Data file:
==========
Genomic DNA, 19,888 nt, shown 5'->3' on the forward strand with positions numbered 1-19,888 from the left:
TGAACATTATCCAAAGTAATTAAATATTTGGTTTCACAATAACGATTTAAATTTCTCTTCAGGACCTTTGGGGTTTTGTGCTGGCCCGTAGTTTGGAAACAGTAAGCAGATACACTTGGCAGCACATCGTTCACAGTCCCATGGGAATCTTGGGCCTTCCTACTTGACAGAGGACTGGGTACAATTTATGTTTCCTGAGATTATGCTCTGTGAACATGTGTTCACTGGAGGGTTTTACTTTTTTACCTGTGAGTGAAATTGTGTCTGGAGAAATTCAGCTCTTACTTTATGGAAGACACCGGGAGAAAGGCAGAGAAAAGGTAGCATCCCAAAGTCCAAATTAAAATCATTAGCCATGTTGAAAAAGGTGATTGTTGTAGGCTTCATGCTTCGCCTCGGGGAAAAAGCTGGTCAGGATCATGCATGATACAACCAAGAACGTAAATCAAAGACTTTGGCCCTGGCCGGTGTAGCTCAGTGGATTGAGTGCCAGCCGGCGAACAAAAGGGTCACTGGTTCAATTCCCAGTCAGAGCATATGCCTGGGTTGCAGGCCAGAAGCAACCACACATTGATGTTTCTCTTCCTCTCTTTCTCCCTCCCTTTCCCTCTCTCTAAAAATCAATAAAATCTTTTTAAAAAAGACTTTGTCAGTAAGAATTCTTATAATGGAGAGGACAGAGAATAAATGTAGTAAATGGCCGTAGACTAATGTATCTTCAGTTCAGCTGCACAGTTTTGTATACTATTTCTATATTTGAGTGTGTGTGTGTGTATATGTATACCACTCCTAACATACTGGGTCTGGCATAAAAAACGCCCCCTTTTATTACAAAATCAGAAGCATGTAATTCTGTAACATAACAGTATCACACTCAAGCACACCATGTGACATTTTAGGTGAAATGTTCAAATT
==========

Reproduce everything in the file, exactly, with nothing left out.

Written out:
Genomic DNA, 19,888 nt, shown 5'->3' on the forward strand with positions numbered 1-19,888 from the left:
TGAACATTATCCAAAGTAATTAAATATTTGGTTTCACAATAACGATTTAAATTTCTCTTCAGGACCTTTGGGGTTTTGTGCTGGCCCGTAGTTTGGAAACAGTAAGCAGATACACTTGGCAGCACATCGTTCACAGTCCCATGGGAATCTTGGGCCTTCCTACTTGACAGAGGACTGGGTACAATTTATGTTTCCTGAGATTATGCTCTGTGAACATGTGTTCACTGGAGGGTTTTACTTTTTTACCTGTGAGTGAAATTGTGTCTGGAGAAATTCAGCTCTTACTTTATGGAAGACACCGGGAGAAAGGCAGAGAAAAGGTAGCATCCCAAAGTCCAAATTAAAATCATTAGCCATGTTGAAAAAGGTGATTGTTGTAGGCTTCATGCTTCGCCTCGGGGAAAAAGCTGGTCAGGATCATGCATGATACAACCAAGAACGTAAATCAAAGACTTTGGCCCTGGCCGGTGTAGCTCAGTGGATTGAGTGCCAGCCGGCGAACAAAAGGGTCACTGGTTCAATTCCCAGTCAGAGCATATGCCTGGGTTGCAGGCCAGAAGCAACCACACATTGATGTTTCTCTTCCTCTCTTTCTCCCTCCCTTTCCCTCTCTCTAAAAATCAATAAAATCTTTTTAAAAAAGACTTTGTCAGTAAGAATTCTTATAATGGAGAGGACAGAGAATAAATGTAGTAAATGGCCGTAGACTAATGTATCTTCAGTTCAGCTGCACAGTTTTGTATACTATTTCTATATTTGAGTGTGTGTGTGTGTATATGTATACCACTCCTAACATACTGGGTCTGGCATAAAAAACGCCCCCTTTTATTACAAAATCAGAAGCATGTAATTCTGTAACATAACAGTATCACACTCAAGCACACCATGTGACATTTTAGGTGAAATGTTCAAATT